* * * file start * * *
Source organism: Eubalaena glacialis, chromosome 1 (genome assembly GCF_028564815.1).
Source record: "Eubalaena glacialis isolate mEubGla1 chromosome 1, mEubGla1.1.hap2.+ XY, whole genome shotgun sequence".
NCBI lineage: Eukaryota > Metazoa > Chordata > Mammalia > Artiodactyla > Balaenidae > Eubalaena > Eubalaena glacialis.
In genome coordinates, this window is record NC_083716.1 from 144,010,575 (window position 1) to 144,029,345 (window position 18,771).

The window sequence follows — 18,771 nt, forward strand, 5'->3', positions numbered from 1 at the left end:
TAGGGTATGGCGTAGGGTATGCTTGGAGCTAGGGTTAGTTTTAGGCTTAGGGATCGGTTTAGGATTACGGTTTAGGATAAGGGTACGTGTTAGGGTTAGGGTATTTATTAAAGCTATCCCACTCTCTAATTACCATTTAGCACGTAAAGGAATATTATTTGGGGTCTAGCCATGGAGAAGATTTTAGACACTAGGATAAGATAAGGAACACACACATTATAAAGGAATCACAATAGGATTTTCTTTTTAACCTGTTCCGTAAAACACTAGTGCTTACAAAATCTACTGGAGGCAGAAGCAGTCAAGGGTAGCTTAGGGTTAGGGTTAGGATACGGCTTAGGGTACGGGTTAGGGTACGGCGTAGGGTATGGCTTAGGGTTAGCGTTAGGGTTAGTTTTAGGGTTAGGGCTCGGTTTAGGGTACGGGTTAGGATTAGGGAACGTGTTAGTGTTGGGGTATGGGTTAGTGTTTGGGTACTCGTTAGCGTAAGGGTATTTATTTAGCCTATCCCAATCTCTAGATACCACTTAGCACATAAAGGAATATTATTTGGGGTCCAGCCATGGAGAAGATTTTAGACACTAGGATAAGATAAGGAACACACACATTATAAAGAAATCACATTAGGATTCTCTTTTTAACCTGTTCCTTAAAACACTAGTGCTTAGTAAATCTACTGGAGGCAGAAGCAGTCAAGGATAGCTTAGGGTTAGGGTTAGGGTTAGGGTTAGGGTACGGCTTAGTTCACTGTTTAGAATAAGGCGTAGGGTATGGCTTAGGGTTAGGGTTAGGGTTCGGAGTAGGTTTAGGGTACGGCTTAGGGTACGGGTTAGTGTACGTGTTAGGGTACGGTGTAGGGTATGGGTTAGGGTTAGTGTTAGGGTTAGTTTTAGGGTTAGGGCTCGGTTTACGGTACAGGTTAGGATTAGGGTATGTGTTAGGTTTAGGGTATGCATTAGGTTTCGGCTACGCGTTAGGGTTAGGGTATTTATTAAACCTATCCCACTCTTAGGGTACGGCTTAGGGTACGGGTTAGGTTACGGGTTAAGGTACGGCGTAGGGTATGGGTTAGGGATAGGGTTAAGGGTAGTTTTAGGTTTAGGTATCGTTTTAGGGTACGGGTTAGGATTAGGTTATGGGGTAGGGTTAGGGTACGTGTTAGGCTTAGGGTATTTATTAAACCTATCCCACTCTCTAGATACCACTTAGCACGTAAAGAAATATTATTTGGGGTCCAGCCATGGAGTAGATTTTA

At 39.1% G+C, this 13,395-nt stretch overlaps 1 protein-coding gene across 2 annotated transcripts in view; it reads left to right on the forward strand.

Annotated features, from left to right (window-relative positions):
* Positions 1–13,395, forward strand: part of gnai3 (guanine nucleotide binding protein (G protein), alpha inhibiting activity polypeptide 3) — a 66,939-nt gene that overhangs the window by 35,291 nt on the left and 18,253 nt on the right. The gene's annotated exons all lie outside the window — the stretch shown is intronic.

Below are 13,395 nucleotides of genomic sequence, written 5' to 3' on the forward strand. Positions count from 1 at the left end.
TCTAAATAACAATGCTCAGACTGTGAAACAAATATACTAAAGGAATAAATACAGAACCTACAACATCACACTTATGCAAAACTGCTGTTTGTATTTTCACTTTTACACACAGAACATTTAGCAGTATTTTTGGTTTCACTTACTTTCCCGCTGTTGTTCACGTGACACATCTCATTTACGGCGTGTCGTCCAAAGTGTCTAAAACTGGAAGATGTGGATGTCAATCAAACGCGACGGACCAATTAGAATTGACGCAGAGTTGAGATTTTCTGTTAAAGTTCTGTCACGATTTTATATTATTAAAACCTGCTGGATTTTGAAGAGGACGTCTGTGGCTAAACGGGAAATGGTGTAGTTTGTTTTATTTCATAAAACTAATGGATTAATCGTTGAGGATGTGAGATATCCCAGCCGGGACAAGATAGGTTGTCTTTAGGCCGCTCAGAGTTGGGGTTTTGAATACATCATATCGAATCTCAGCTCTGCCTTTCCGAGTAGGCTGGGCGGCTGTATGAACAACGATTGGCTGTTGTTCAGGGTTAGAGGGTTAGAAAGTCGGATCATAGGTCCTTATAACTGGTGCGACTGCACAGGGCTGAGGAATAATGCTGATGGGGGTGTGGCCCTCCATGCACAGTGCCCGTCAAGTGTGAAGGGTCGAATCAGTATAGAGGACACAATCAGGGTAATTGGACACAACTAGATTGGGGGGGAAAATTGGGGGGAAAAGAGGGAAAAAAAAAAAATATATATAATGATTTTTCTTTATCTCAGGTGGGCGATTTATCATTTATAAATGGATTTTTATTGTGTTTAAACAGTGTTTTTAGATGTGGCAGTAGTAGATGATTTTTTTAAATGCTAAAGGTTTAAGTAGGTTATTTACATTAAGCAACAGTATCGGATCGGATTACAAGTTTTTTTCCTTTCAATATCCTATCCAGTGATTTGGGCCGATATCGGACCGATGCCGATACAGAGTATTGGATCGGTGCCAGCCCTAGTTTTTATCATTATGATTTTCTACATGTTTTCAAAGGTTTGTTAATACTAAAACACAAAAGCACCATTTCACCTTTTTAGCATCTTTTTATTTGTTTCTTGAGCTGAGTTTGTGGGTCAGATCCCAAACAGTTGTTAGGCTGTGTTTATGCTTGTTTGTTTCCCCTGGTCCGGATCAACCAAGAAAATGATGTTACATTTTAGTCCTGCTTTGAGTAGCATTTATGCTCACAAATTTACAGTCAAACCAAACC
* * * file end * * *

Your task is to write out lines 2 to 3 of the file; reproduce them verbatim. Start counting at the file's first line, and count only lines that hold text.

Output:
Source record: "Eubalaena glacialis isolate mEubGla1 chromosome 1, mEubGla1.1.hap2.+ XY, whole genome shotgun sequence".
NCBI lineage: Eukaryota > Metazoa > Chordata > Mammalia > Artiodactyla > Balaenidae > Eubalaena > Eubalaena glacialis.